Fordham at the Fringe



“Dark Play” was first performed in Fordham’s studio theater in the spring.


An everyday visitor to Scotland’s capital will encounter a bustling yet idyllic city of cobblestone streets, old clock towers and a castle whose towering presence could put a New York skyscraper to shame. 

But for the month of August, many of Edinburgh’s tourists flocked to a much different scene. Juxtaposed against the rest of Edinburgh’s apparent placidity was the Royal Mile, the heart of the Edinburgh Fringe Festival, which pulsed with near-tangible energy and a ceaseless flurry of activity.

Thousands of thespians occupied hundreds of venues with all their shows’ trappings in tow. Actors, producers and spectators alike doubled as barkers, eagerly promoting their shows with flyers and merchandise. 

Among them all, as the sun rose on Monday, Aug. 19, one group of Fordham College at Lincoln Center (FCLC) students rushed around theSpace (yes, stylized ironically with no space in its name) with neon tubing and only 10 minutes to put it up before “Dark Play or Stories for Boys” opened to the world.

Just because the show was named one of the 10 must-see LGBT shows of the year’s festival by the Edinburgh Fringe before its run even started didn’t mean the world just appeared in the seats. The cast and crew had some barking of their own in store.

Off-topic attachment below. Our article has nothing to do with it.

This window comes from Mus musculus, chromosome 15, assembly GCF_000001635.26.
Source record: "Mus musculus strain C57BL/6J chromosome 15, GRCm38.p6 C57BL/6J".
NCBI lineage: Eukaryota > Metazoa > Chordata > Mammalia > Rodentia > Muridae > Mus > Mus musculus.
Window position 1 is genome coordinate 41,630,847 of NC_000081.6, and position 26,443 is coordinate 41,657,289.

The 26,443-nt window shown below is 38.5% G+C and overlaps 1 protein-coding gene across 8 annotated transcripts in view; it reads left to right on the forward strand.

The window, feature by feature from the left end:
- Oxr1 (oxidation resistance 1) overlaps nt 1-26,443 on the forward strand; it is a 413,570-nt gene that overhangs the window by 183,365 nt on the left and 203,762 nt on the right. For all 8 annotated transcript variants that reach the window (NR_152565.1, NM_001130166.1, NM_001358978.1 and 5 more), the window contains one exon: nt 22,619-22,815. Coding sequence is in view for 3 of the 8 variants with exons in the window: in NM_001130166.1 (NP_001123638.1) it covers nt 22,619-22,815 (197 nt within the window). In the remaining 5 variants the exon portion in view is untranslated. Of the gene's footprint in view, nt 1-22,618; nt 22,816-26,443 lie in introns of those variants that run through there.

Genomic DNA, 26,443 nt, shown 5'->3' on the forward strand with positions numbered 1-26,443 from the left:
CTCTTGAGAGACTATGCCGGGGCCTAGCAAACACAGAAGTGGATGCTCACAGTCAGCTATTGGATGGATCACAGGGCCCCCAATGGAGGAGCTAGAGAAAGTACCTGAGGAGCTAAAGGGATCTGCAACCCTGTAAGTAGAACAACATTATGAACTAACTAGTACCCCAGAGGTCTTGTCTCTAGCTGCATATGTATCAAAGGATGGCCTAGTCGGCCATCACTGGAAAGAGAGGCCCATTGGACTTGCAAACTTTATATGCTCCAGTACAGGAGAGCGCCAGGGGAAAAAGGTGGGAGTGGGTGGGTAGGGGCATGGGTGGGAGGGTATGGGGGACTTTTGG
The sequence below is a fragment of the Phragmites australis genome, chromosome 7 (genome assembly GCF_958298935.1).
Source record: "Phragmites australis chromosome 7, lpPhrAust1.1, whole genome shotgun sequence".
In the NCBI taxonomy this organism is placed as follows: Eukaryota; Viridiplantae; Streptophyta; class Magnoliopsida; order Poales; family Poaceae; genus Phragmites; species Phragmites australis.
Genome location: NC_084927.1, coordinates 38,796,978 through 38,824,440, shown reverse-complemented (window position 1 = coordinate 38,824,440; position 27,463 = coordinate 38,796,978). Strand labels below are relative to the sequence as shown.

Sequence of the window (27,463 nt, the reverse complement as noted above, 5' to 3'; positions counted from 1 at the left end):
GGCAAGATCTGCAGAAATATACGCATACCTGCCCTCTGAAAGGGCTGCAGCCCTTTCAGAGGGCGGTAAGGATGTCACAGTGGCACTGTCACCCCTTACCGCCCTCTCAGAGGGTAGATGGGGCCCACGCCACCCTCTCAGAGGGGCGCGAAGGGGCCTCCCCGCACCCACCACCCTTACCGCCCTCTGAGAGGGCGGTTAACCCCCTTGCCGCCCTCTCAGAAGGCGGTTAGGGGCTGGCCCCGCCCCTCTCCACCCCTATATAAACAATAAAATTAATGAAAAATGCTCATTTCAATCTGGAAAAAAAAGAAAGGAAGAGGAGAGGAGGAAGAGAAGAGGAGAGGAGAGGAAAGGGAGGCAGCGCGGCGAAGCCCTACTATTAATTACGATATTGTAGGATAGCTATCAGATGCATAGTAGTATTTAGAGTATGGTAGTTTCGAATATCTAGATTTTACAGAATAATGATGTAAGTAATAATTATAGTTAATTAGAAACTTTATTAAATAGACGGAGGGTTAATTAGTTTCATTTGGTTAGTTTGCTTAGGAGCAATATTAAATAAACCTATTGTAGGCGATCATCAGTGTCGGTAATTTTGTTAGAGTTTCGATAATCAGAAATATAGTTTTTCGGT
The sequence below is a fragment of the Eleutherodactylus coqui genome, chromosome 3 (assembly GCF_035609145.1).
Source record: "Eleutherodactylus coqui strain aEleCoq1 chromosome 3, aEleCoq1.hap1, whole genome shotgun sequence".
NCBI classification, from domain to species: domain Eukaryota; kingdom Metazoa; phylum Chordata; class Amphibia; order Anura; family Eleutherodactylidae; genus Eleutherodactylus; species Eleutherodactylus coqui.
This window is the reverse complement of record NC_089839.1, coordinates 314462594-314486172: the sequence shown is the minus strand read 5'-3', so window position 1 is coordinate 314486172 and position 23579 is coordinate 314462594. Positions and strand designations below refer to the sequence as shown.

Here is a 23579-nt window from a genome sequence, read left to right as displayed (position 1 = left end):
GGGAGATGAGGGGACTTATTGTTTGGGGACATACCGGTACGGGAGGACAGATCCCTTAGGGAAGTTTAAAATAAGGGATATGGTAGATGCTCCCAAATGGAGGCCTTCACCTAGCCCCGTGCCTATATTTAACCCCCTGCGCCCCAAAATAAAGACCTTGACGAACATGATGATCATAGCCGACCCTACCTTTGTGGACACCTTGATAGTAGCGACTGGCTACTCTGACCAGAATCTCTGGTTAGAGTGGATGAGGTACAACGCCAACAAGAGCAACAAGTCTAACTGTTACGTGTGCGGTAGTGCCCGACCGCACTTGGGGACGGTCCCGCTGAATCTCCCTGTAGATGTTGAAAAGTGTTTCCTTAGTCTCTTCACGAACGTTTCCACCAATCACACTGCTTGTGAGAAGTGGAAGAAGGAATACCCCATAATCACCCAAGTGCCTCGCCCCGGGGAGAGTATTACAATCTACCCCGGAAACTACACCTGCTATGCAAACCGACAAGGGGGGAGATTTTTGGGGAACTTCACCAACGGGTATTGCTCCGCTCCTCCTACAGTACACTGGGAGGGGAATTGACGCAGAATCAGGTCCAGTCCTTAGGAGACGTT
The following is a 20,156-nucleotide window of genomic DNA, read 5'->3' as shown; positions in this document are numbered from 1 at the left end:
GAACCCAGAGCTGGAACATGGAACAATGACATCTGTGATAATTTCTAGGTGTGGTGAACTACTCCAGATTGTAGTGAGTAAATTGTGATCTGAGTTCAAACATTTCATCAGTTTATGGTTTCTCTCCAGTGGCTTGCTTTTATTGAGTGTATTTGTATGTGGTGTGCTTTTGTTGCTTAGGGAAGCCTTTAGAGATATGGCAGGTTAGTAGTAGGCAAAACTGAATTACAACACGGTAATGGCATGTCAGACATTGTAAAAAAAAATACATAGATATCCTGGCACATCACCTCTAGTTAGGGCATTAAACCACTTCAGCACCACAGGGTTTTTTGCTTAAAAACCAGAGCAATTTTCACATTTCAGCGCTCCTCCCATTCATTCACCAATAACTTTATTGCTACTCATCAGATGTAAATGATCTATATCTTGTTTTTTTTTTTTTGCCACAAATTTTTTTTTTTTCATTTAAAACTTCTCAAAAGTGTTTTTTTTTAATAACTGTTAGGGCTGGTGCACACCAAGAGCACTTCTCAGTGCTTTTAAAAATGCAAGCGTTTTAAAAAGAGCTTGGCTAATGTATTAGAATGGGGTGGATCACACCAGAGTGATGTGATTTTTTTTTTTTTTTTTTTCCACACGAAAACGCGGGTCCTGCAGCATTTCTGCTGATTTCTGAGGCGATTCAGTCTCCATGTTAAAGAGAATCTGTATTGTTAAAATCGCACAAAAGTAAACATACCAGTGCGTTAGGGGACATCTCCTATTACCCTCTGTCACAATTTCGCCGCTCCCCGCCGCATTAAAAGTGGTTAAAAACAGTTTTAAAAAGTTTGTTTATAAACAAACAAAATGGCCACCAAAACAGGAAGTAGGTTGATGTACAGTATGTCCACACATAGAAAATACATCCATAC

“Flyering is no joke!” said producer Elizabeth Kline, FCLC ’19. “You can barely walk 5 steps without someone trying to give you a flyer. I found it difficult at first, but once I found my one sentence plug, I got into a rhythm. We were the only show with wristbands and bottle openers, so that set us apart because people were literally wearing our show information.”

Some might remember “Dark Play” (sans bottle openers) from its performances in the Veronica Lally Kehoe Studio Theatre this past February. The play, by Carlos Murillo Zamora, follows a boy named Nick — Clayton Barth, FCLC ’22 — and his experimentation with “dark play,” the phenomenon where some people in a game don’t know they’re in a game. Nick’s “dark play” takes the form of a fake female persona — McKenna Harrington, FCLC ’20 — with whom he catfishes another boy — Parker Henderson, FCLC ’21 — online. The endeavor gets unexpectedly complicated when Nick becomes obsessed with the game and its unwitting victim. 

It’s a story for the digital age, but not necessarily in its current incarnation. The chat-room setting evokes the bygone days of AOL Instant Messenger, which the target audience of teens and college students may rather forget, considering that they likely used that platform in middle school.